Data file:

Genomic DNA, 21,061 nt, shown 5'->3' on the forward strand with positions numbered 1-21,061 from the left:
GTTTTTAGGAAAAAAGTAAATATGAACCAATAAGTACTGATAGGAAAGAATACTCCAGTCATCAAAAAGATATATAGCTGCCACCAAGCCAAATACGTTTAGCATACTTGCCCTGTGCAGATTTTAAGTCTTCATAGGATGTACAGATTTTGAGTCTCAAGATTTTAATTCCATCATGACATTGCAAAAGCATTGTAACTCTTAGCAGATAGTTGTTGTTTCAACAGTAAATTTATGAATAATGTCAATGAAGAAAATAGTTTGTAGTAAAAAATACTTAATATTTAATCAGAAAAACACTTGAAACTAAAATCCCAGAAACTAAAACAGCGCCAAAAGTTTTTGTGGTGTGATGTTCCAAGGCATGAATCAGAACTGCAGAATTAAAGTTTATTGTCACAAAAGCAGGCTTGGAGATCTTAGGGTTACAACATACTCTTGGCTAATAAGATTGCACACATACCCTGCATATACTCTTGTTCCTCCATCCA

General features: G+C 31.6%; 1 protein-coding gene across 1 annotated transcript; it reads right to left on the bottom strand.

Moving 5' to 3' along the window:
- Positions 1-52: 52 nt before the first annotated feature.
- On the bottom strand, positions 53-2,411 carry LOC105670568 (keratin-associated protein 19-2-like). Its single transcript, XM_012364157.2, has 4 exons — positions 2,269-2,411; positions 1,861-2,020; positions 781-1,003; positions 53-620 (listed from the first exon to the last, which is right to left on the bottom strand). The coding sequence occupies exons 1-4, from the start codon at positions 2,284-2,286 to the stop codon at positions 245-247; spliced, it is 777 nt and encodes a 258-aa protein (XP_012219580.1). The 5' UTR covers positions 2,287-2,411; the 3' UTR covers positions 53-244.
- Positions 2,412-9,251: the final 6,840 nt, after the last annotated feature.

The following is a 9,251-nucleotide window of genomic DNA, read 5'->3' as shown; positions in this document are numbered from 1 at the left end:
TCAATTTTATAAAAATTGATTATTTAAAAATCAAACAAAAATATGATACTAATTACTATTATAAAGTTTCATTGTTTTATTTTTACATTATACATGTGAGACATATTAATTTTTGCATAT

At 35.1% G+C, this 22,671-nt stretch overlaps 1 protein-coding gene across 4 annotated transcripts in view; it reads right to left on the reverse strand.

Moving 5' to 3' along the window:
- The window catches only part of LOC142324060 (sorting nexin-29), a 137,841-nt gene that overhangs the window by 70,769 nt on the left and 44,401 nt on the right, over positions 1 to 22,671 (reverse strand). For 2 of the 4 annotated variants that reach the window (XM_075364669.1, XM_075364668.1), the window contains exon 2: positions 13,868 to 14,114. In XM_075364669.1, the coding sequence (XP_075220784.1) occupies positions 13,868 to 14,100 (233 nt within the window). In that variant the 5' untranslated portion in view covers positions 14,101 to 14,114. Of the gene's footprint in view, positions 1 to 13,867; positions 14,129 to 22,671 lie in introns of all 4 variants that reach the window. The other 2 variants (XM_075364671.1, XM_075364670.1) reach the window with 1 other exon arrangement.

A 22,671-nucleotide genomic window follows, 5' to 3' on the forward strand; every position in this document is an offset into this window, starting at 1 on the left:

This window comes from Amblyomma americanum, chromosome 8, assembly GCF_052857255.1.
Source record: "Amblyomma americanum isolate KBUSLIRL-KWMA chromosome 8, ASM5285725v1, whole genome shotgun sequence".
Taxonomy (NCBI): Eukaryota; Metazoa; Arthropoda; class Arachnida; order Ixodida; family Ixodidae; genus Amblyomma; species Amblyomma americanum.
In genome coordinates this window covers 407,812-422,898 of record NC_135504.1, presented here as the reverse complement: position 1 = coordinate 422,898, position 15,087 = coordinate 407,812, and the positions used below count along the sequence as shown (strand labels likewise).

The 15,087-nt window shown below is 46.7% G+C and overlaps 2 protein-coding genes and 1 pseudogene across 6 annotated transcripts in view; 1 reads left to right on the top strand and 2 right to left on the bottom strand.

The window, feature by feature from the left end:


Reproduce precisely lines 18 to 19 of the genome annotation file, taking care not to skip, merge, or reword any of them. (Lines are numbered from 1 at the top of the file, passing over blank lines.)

The 15,087-nt window shown below is 46.7% G+C and overlaps 2 protein-coding genes and 1 pseudogene across 6 annotated transcripts in view; 1 reads left to right on the top strand and 2 right to left on the bottom strand.

The window, feature by feature from the left end: